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Hello all,

Since I could not take GRE exam, I've applied gradschools in Canada. But I have been thinking about some high ranking universities in Germany such as Humboldt and University of Mannheim . I'm interested in work and labor, economic sociology... Besides, I think that I would have limited opportunities to improve my sociological skills in those schools in Germany. You know European PhD programs have different patterns than those schools in USA and Canada. What do you think? Are there anyone could tell about experiences in those schools?

Ekinsu

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The main thing I know about European PhD programs is that you need to start the program with a clear and developed research plan (as there is minimal coursework, especially in comparison to PhD programs in the US). Also, according to what I've heard, you don't get a lot of teaching experience in European programs, since PhD students don't TA over there, which may be positive or negative depending on how you look at it (though if you want a job in the US, I think some grad school teaching experience is necessary, since most US academic jobs have fairly heavy teaching loads). The European PhD also takes less time to complete (3-4 years, as opposed to 6+ years in the US), since there is minimal coursework and no teaching requirements. Basically, to me it seems more research oriented and requires you to have a clear research plan, as well as previous experience in research (most European programs don't take people without a Masters degree or the equivalent). I think you also have to apply to work directly with a specific professor at the institution, as opposed to working with the entire department, but I may be wrong about that. 

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5 minutes ago, qualsoc2018 said:

The main thing I know about European PhD programs is that you need to start the program with a clear and developed research plan (as there is minimal coursework, especially in comparison to PhD programs in the US). Also, according to what I've heard, you don't get a lot of teaching experience in European programs, since PhD students don't TA over there, which may be positive or negative depending on how you look at it (though if you want a job in the US, I think some grad school teaching experience is necessary, since most US academic jobs have fairly heavy teaching loads). The European PhD also takes less time to complete (3-4 years, as opposed to 6+ years in the US), since there is minimal coursework and no teaching requirements. Basically, to me it seems more research oriented and requires you to have a clear research plan, as well as previous experience in research (most European programs don't take people without a Masters degree or the equivalent). I think you also have to apply to work directly with a specific professor at the institution, as opposed to working with the entire department, but I may be wrong about that.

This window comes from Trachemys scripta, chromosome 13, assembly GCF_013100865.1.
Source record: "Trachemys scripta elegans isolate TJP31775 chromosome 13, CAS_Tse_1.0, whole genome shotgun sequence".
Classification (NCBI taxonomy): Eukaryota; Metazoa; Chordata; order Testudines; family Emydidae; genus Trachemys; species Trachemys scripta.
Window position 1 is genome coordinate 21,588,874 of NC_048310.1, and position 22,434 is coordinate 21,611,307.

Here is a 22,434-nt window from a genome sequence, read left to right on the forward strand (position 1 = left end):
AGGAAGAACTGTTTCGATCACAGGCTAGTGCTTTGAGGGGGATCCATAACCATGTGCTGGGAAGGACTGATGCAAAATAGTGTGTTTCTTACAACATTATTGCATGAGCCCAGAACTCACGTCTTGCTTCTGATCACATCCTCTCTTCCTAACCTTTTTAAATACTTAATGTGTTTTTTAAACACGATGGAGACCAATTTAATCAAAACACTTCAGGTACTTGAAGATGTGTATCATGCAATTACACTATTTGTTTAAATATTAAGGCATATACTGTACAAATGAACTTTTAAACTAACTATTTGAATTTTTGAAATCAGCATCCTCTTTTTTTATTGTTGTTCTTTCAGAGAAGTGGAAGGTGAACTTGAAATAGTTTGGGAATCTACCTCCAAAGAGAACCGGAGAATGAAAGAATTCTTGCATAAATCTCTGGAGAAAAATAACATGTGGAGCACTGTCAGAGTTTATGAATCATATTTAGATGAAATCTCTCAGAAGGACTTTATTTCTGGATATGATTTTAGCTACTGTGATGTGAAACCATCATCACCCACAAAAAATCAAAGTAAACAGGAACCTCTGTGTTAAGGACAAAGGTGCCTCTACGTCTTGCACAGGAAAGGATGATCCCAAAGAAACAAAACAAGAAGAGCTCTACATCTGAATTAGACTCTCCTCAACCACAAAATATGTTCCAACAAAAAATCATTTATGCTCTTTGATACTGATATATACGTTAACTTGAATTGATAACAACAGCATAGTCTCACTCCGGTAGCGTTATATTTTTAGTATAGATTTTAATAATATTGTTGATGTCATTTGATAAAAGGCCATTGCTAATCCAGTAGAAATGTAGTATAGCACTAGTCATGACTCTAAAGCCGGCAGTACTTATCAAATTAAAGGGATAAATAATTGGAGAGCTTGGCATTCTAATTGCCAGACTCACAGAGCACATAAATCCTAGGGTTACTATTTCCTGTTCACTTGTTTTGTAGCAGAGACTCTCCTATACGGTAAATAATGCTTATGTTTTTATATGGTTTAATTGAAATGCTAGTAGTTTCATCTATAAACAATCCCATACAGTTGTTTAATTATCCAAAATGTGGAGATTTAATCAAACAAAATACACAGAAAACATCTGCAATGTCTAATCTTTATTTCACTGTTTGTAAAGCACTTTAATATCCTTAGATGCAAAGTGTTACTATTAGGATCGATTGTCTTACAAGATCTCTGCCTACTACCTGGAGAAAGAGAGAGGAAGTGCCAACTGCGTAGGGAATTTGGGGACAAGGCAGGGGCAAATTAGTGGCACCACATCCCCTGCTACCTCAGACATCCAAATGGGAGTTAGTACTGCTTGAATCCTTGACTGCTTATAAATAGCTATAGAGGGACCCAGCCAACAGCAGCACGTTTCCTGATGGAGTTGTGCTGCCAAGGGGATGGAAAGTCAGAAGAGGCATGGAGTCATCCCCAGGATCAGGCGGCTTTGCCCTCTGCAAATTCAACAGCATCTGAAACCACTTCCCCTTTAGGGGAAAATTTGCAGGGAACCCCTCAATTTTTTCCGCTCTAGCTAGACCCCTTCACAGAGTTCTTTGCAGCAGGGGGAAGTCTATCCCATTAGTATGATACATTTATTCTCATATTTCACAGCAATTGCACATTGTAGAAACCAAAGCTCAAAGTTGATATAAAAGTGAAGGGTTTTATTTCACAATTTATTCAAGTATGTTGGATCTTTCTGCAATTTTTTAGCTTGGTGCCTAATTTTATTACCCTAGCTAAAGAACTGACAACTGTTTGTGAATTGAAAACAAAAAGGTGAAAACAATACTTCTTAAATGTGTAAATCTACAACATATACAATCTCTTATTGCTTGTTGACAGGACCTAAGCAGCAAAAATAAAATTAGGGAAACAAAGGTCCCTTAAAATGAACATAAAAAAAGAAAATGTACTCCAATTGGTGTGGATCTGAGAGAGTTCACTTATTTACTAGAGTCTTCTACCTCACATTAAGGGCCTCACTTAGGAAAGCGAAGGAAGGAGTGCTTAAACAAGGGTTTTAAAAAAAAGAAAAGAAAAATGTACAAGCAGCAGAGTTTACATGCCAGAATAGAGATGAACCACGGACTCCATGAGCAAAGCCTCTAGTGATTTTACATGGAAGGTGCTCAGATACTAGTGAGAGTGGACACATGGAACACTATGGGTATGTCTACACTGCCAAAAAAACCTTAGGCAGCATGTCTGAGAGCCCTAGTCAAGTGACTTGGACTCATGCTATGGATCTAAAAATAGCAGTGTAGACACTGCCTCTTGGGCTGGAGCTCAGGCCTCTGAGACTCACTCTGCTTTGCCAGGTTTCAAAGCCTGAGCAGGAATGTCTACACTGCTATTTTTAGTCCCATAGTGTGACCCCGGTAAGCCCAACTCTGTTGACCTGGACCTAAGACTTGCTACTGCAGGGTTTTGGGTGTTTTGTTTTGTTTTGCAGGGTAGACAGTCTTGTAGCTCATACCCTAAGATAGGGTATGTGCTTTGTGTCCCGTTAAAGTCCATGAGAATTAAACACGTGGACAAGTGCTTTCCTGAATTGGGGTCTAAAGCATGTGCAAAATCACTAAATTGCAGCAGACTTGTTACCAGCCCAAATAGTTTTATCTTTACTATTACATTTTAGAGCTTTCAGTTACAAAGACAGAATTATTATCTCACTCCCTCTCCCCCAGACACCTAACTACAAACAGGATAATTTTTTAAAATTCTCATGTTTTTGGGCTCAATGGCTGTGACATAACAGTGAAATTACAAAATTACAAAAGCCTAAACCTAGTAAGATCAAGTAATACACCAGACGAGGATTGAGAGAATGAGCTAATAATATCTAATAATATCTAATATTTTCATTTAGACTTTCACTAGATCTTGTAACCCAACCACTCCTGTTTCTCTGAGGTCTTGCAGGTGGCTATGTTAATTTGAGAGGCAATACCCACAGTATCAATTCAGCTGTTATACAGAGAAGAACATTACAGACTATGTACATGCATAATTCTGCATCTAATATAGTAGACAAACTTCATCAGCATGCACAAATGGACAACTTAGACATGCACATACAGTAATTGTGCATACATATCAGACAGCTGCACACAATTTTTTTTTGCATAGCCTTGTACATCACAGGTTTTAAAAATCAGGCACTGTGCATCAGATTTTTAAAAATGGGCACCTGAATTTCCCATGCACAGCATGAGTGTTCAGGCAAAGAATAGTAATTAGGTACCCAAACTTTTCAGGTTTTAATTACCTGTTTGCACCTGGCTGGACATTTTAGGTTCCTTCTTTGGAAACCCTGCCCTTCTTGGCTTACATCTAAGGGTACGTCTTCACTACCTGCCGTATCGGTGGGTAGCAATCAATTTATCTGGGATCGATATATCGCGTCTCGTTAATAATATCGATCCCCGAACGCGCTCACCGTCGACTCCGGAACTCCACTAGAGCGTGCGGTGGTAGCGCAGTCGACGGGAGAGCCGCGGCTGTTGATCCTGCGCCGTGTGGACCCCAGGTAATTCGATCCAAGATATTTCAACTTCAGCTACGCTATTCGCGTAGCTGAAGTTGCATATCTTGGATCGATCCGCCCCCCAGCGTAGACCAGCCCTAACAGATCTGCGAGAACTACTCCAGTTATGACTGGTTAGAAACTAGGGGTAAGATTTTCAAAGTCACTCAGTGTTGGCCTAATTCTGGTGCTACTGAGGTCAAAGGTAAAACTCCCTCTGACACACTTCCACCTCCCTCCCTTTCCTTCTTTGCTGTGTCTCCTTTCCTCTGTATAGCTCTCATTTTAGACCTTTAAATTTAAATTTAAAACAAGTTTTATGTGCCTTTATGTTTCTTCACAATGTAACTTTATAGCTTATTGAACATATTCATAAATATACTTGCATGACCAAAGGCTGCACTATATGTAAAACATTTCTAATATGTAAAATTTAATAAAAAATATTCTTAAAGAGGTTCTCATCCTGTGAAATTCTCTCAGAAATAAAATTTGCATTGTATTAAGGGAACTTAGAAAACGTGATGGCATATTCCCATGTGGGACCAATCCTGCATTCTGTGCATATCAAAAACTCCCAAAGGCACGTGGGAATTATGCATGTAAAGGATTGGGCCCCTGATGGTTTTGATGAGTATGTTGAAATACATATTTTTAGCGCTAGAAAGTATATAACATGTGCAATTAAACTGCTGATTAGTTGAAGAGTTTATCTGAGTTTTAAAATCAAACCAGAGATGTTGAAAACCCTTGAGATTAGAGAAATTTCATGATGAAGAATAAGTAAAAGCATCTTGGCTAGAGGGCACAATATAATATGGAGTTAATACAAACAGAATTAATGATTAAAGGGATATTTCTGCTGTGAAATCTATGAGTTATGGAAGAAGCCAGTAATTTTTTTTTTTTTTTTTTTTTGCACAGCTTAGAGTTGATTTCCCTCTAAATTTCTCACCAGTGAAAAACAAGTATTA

I know many PhD students in multiple EU countries and they definitely TA. Most of the TAs I had during my undergraduate were PhD students.

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  • 1 month later...

There is more than you need to look at besides ranking when choosing a program. As far as I can tell, the German sociological scene is not as dominated by empirical approaches to sociology as is the case in the U.S. There are however, a few universities in Germany which try to follow the U.S. model, and their graduates receive substantial training in methods and statistics. Until recently, these were basically limited to the University of Cologne and the University of Mannheim (I don't keep up with Germany much, though, so things may have changed).

Most other German universities have different views of what they consider good sociology. Until recently at least, German sociology was very much dominated by the follower camps of Ulrich Beck and Niklas Luhmann, so if you were not willing to become a follower of either you were pretty much out of luck.

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  • 9 months later...

Apart from the fact that Germany universities are very strong academically, they are also very cheap. Most of them range anywhere from $150-$350 per year! This little price includes their fees, printing costs, and even a transport card (subway, bus...). Granted you have to figure out you're apartment on your own, but I think about $300 for "university expenses" is certainly affordable.

Just something to consider.

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